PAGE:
- The presence of mandatory headers like copyrights
- The use of imports, and scope modifiers
- The spaces between some characters
- The practices of class construction
- Multiple code complexity measurements
PMD (Programming Mistake Detector) is a static code analyzer that reports on issues found within the application code.
PMD can help detect issues in the code that could cause issues when the code is shipped to production.
- Possible bugs — Empty try/catch/finally/switch blocks/eating original exception and throwing a new one
- Dead code — Unused local variables, parameters, and private methods
- Empty if/while statements
- Overcomplicated expressions — Unnecessary if statements, for loops that could be while loops
- Suboptimal code — Wasteful String/StringBuffer usage
- Classes with high Cyclomatic Complexity measurements
- Incorrect BigDecimal Usage
CPD (Copy/Paste Detector)
It can be configured to detect duplication greater than a determined number of tokens. Copy/Pasted code is undesirable as it makes the code difficult to maintain and could lead to bugs in scenarios where some change is made to one of the places and forgotten to be propagated at other places.
Measuring Code Quality
Code Coverage Metrics
Code Coverage is a metric that can be used to get some confidence about the code. Having said that, be careful in choosing which tests are used to measure the same. Not all tests from the test pyramid are the same.Tools like JaCoCo can be used to figure out the code coverage.
Only unit tests should be considered when looking at the code coverage metrics as unit tests are about testing whether the code does what the developer intended it to do and those are the ones that are the fastest ones in execution and deliver higher value.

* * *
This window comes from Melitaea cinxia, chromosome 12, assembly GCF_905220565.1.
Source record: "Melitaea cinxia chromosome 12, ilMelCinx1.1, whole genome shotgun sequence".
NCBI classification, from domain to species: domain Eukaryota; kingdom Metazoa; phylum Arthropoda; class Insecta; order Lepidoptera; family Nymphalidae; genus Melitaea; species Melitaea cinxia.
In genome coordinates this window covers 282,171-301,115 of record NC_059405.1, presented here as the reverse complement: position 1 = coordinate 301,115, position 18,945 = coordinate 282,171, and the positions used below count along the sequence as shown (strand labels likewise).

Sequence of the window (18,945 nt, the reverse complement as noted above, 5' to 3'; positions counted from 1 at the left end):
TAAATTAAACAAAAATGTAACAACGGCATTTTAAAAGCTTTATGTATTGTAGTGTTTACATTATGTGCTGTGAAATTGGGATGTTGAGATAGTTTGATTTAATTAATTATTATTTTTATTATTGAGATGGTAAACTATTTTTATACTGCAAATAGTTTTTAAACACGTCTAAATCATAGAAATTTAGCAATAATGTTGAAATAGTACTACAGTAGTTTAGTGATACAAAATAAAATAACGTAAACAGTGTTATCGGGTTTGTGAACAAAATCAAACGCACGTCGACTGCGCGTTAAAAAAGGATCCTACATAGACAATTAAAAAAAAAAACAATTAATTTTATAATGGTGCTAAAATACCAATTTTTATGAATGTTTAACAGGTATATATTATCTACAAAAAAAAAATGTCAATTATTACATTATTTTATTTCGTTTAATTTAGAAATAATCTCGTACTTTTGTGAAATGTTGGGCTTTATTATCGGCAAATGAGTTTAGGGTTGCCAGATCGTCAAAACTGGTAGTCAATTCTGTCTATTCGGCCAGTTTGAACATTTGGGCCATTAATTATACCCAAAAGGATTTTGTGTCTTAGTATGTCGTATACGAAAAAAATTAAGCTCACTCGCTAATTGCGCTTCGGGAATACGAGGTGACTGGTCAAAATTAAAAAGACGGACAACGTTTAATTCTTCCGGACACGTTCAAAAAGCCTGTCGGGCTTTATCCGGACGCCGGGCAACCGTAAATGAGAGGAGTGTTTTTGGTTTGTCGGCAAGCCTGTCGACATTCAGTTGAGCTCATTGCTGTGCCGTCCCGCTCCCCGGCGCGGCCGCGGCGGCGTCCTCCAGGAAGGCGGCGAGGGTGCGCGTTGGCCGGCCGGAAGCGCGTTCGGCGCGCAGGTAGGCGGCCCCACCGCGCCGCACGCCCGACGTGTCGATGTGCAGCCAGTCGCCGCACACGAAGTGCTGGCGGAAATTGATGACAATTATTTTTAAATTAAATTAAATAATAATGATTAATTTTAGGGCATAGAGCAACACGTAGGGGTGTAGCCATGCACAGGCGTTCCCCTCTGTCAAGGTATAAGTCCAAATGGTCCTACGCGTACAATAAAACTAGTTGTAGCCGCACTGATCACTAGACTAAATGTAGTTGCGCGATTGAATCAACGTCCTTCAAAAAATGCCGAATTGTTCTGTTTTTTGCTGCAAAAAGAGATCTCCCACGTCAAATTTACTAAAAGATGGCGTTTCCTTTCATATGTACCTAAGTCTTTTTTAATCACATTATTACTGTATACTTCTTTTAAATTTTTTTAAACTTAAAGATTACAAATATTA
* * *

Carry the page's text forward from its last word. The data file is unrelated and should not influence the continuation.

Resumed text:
There might be value in measuring the code coverage of integration tests, but it should be considered as separate artifact and the reports should not be combined with the unit test reports. Remember integration tests are about making sure that all the components work together. Using integration tests for increasing code coverage is like using a sledge-hammer to crack open a nut.
Toxicity Chart as the name suggests is a way of figuring out the toxicity of the code. This chart represents the toxicity of each class in the codebase based on a toxicity score that is calculated based on a set of parameters like file length, method length, cyclomatic complexity, nested statements and many more. This chart can be shown to non-technical people like business people, managers to help them understand the quality of code.
The Github repository at the link below contains a sample project with all of the above-mentioned tools setup. It is structured as easy to pick and choose which tools you require to integrate into your projects.
Maintaining code quality is a continuous process and cannot be done by a single person on the team. It is the responsibility of entire team to make sure that the code which is written is of high quality.
While the tools mentioned above will help make sure that some of the code quality aspects are present in the code, it is not the only way. Following extreme programming practices like pair programming, test-driven development, code reviews, continuous integration should be followed by teams to make sure that all the characteristics of high quality code are present in the codebase.